How Do I Know My Vote Counts? Duval Elections Supervisor Counts The Ways
With Donald Trump’s proclamations of a rigged election, some Northeast Florida voters are wondering whether their vote is safe.
At the Duval County Elections Center, Elections Supervisor Mike Hogan said multiple steps are in place to make sure each person votes only once and no one can tamper with that vote.
At polling places, each voter checks in with either a driver’s license or one of 11 other types of ID.
“And when they swipe it in the machine, it populates who that voter is right away in our database,” Hogan says.
The county now knows who’s voting and where he or she is voting. Each voter is given a receipt at check-in, which they take to the ballot table and trade for a ballot corresponding to the number on the receipt.
Hogan says, that way, if he’s sent 500 ballots to a precinct, “At the end of the day, if that precinct tells me that 350 people voted, I should still have 150 unused ballots here. So that’s my second check.”
He says he can double check either the receipts or a handwritten tally, on top of the ballot count itself.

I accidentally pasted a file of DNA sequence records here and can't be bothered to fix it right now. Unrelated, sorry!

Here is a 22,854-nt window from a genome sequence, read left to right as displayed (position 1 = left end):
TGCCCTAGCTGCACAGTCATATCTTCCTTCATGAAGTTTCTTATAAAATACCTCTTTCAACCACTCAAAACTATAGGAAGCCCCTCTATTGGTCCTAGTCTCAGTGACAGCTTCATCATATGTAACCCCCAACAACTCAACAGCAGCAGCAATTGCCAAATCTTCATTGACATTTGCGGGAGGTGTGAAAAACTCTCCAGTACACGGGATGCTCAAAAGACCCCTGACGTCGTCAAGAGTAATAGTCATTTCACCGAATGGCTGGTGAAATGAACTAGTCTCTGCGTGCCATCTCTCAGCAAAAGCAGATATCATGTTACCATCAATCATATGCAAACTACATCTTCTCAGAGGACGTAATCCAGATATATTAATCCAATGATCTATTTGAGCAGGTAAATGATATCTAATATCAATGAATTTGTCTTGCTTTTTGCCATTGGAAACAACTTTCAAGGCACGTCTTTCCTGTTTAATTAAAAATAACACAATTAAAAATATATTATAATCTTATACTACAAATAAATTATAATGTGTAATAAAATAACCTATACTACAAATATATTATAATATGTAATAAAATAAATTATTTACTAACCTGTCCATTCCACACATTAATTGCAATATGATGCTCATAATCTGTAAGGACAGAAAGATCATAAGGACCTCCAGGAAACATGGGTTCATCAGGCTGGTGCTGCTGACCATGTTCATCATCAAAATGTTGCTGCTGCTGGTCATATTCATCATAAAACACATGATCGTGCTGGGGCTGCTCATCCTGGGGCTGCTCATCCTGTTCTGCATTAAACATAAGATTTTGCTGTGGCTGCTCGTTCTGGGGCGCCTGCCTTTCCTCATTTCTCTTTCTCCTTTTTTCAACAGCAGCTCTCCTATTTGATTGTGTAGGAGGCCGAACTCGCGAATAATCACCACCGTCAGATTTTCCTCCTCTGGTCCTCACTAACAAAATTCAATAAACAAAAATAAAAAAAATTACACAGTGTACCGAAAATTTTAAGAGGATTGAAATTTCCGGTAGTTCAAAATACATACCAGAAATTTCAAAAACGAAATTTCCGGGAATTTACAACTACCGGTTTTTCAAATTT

When voters put their paper ballots into an electronic tabulator, “The voter’s going to see the number change on the screen, so the voter’s going to have some relief—‘OK, it took my ballot,’” Hogan said. “Number 2, it’s a paper ballot, and it falls into the bottom of the machine. That’s very important.”
Ballot counts are stored on the machines’ thumb drive, which is locked and inaccessible, and it’s transmitted to the Elections Center over a private internet connection.
“Most importantly, it transfers that data in what we call microbursts, so it’s very hard for someone to capture that. If they try to capture it, it’s going to slow it down a little bit, and we will notice it, and that will make us that much more earnest about checking our real data, which is the hard counts,” he said.
Hogan says each of the county’s 247 tabulating machines is tested for accuracy before the election, both at the Elections Center and again at the polling location. And Florida law requires random audits of races and precincts before the results are certified.
“So you see, I’ve given you a whole host of ways that we protect the vote, especially the accuracy of it,” Hogan said.
As for mail-in ballots, Hogan says it’s an old wives’ tale that they’re not counted unless the election is close. In reality, those ballots are counted first.
CORRECTION: Mike Hogan's name was incorrect in one mention in this story. Hogan is Duval County's elections supervisor. Jerry Holland is the former Duval elections supervisor and current property appraiser.